BY ON Oct 18, 2016

Blog it easy with Jekyll

Jekyll is a static site generator, easy to use and great alternative for those tired of struggling with most of the common CMSs.

We are a small team, so we are always trying to improve how we spend our time on every task and blogging is not an exception. Previously we had our blog site in a well known CMS platform provided by our hosting provider, worked well for a while, but sometimes it was just painful to manage (specially by those updates that sometimes broke some functionality) and sometimes was even funny receive messages from our customers that our site has viagra ads among others (no kidding).

Then we met Jekyll and we simply love it for these reasons:

  • Easy to manage. Once you have everything set up maintaining your site is quick and easy. Additionally you could have version control using your favorite SCM and get your team involved easily.
  • Fast. I know this depends on much the content you have, but the same content in any CMS compared with the static pages generated by Jekyll won’t have comparison.
  • Secure. Since there is no database involved with Jekyll to handle your site, there is not risk to be hacked at that level.

For those interested in give it a try, these is a summary about the minimal steps required to get your blog up and running with Jekyll.


The following steps are based on the following environment over macOS Sierra:

Step 1: Install Jekyll

$ gem install jekyll

If everything went well, now you are able to see the version installed running the command jekyll -v

Step 2: Create your site

$ jekyll new yourAwesomeSiteName

This will create a folder with the basic folder structure and files to allow you to run the site immediately without any change required. If you want to run your site use: jekyll serve by default will be listening into port 4000, so you can access it through the local address localhost:4000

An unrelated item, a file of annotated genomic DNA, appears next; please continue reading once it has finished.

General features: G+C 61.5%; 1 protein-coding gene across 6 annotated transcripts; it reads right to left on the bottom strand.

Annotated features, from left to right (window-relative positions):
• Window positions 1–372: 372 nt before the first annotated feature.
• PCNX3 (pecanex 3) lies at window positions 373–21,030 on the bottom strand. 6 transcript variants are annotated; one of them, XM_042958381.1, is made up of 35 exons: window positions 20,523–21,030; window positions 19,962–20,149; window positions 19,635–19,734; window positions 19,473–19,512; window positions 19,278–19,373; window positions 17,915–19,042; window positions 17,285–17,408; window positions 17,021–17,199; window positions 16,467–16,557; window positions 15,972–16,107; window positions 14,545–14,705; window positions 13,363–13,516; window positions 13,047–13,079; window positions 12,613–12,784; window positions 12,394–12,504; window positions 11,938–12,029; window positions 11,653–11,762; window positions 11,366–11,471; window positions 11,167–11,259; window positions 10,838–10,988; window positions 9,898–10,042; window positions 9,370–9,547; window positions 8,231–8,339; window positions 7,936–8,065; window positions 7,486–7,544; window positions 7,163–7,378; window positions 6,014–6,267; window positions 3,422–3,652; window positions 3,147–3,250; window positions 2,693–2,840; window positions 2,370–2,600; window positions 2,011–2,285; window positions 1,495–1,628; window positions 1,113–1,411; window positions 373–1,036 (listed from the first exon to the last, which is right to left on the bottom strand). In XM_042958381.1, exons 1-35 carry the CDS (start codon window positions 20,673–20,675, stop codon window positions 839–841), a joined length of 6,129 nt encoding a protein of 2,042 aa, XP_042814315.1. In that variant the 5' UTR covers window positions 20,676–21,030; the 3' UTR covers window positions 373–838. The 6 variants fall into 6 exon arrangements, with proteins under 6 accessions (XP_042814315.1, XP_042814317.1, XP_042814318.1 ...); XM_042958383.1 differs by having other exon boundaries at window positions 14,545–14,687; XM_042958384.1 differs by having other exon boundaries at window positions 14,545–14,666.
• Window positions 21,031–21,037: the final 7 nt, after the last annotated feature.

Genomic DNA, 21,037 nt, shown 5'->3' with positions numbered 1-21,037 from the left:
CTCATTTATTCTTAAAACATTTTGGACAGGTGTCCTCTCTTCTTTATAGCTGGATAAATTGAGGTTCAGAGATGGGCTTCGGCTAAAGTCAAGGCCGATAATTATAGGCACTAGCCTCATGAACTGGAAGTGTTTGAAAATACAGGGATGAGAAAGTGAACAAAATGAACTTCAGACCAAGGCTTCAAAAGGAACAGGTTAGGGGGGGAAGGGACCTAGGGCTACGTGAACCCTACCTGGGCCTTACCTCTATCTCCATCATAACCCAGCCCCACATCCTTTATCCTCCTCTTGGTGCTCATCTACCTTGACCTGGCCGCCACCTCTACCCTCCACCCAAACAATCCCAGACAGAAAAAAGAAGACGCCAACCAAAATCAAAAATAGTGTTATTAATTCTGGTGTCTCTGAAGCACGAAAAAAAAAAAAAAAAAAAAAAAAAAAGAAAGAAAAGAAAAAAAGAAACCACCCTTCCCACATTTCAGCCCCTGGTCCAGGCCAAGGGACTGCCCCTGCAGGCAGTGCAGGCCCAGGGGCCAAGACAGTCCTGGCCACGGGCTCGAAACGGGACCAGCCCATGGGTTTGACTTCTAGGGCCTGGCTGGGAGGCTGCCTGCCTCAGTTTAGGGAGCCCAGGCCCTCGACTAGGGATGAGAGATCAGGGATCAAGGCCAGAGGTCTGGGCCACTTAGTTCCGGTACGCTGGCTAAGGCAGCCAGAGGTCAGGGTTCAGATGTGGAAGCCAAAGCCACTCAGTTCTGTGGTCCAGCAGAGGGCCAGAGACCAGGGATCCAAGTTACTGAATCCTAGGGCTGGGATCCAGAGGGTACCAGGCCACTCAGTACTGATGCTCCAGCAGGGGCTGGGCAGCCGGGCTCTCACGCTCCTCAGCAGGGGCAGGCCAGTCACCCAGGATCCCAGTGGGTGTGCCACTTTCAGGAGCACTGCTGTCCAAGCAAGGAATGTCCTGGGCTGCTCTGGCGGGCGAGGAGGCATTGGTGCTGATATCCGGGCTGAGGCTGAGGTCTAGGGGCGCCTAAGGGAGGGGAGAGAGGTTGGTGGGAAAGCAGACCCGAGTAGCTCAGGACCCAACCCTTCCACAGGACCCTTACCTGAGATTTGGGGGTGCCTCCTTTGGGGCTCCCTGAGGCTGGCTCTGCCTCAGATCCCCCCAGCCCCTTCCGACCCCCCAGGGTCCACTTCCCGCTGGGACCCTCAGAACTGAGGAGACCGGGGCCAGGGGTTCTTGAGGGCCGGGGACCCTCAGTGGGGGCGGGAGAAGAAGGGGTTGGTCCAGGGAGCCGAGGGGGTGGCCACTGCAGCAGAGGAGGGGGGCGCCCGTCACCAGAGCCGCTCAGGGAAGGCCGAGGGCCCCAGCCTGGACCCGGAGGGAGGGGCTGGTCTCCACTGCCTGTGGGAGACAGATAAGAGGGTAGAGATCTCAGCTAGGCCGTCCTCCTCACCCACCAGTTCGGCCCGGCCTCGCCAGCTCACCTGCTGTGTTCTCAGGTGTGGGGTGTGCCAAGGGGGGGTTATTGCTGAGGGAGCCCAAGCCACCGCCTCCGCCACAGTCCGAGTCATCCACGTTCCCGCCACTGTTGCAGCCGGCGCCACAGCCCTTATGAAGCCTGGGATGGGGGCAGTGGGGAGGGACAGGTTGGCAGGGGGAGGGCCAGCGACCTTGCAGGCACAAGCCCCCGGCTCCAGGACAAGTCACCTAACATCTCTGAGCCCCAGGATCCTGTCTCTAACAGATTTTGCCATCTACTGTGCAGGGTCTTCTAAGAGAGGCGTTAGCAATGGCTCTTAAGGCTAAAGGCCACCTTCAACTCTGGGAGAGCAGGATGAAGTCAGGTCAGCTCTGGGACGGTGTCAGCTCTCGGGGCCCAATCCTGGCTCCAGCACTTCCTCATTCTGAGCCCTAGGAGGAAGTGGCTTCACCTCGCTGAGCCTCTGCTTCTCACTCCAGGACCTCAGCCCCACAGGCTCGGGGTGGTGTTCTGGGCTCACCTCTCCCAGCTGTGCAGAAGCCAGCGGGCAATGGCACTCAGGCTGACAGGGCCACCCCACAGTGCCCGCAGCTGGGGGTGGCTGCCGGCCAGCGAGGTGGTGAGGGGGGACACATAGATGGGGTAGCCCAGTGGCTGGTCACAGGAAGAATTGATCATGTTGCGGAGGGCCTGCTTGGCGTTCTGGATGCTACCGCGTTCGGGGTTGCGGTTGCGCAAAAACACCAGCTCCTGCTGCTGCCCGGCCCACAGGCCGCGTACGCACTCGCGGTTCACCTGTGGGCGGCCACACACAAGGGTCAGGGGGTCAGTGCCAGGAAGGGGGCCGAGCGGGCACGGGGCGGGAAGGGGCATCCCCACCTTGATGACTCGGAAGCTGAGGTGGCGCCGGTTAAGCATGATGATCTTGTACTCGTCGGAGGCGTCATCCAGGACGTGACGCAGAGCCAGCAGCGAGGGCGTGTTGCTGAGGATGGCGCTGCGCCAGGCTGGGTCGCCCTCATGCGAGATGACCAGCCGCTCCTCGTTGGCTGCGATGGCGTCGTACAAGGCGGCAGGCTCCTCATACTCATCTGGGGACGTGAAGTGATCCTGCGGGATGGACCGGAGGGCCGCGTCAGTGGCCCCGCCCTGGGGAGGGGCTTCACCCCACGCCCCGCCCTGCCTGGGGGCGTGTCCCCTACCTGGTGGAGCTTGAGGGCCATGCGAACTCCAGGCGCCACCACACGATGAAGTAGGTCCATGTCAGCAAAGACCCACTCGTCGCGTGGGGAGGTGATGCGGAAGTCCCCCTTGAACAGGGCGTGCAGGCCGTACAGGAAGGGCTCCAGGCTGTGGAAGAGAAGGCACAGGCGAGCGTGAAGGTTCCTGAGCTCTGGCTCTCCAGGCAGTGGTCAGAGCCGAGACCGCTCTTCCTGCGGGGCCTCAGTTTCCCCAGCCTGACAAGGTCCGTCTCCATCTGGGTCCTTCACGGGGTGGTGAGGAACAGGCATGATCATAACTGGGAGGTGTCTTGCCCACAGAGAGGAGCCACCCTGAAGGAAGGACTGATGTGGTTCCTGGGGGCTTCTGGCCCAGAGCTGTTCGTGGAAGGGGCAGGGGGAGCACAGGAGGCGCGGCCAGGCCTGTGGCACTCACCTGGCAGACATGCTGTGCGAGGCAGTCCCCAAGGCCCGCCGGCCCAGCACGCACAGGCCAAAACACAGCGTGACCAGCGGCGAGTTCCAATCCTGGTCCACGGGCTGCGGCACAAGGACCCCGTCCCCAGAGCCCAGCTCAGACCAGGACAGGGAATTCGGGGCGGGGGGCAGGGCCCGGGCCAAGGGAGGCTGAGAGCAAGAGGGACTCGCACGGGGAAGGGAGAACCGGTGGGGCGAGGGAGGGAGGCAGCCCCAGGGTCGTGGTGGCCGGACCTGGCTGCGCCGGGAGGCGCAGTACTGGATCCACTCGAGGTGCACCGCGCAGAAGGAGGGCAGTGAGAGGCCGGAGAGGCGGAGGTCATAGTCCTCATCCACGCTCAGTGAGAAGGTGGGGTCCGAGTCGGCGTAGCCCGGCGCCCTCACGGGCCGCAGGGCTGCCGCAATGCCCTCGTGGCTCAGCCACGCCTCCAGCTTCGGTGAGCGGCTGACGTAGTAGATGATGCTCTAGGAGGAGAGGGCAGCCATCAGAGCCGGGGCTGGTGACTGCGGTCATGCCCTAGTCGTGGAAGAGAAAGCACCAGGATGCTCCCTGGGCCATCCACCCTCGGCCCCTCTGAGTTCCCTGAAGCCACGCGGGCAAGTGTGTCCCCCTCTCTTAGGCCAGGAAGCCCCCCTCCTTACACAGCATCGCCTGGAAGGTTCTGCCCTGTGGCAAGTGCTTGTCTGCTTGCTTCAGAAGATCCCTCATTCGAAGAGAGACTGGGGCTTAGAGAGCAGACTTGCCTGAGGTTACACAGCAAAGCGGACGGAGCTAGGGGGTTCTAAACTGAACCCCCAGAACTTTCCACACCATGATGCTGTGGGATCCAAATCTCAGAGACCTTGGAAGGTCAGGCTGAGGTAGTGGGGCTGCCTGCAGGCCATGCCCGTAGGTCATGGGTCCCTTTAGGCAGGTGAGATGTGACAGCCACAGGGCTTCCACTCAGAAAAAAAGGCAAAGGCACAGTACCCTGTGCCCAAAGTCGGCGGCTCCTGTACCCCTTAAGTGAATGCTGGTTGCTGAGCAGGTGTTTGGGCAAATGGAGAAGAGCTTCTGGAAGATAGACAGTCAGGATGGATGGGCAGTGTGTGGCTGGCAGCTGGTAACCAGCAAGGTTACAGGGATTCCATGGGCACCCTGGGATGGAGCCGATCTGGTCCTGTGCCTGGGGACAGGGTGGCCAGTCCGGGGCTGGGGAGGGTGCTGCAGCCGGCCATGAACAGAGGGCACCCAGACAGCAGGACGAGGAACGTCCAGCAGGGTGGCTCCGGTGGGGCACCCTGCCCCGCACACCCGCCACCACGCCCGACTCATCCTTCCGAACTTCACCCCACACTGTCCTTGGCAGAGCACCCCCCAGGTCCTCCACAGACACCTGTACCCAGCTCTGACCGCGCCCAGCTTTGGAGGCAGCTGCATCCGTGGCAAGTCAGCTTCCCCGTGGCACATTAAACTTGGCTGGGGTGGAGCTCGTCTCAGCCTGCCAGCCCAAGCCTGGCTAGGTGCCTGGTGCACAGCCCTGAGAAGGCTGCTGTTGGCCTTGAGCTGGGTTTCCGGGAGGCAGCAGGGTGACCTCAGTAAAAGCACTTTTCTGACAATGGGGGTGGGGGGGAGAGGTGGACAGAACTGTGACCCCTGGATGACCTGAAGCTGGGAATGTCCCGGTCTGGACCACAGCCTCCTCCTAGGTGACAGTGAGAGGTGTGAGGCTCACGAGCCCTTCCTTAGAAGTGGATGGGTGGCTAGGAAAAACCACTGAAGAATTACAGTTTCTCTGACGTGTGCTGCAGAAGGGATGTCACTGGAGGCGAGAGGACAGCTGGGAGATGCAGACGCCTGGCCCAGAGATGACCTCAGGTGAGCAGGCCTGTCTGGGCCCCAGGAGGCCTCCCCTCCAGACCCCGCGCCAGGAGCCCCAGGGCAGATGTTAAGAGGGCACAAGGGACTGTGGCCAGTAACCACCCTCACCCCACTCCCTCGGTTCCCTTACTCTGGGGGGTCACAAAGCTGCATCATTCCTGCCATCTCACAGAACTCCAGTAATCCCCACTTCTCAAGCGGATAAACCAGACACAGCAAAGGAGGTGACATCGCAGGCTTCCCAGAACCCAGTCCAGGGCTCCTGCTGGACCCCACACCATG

Step 3: Define the layout and style

I think this is the most consuming time part, but once you got everything done about it you barely will need think about it again.

Prior to start defining your content you better get familiar with the folder structure required by Jekyll here.

The following are the main tasks that you will need to complete here, but this definitely will vary based on your needs:

  • Global site settings and configuration. There is a file intended for this purpose: _config.yml where you can place custom variables that are going to be available to use in your pages, since Jekyll use Liquid templating to convert your content into HTML.
  • Define your main layout. Jekyll allows you to define a default layout which could be the base of your entire site. You just need to create a html file where you’ll load your assets and scripts files and put the placeholder content to tell Jekyll where to render the pages content that are using this layout. Layout files must be placed in folder _layouts and you can have as much layouts as you may need. This is an example of a very basic layout:
<!DOCTYPE html>
	<!-- Load your CSS and fonts here -->
	{{ content }}
	<!-- Don't forget to load your script files as well -->
  • Stylesheets and assets. You can take advantage of the CSS preprocessor of your preference or you can handle your CSS files directly. Also you can start adding your images, scripts and fonts files here.

Step 4: Create your content

As you may have seen already Jekyll provides you some examples in the folder _posts, but you can start creating your own and I would recommend the use of folder _drafts for that purpose, once it’s finished you will have to move it to the _posts folder.

By default you can start writing posts using Markdown syntax. It’s supported by most of the well known editors and there are a lot of plugins and tools to help you to master it, so go ahead and give it a look.

You can see a preview of your site including your current drafts running the site as follows: jekyll serve --drafts

Step 5: Publish

Every time you run the site Jekyll generates all the site’s content into the folder _site (you can change the build destination in _config.yml file) or you can explicitly generate the content running the command jekyll build. This is the final content that you need to publish in your site hosting.


Jekyll is pretty straightforward and like many other platforms or tools there are a learning curve to cover, but you will have a lot of information available online to help you on that purpose. I know most CMSs offers you a lot of functionality out-of-the-box but sometimes you don’t even use the half of it and then become an overkill. So if you’re looking for getting away from dynamic pages, Jekyll is your friend.

Happy blogging!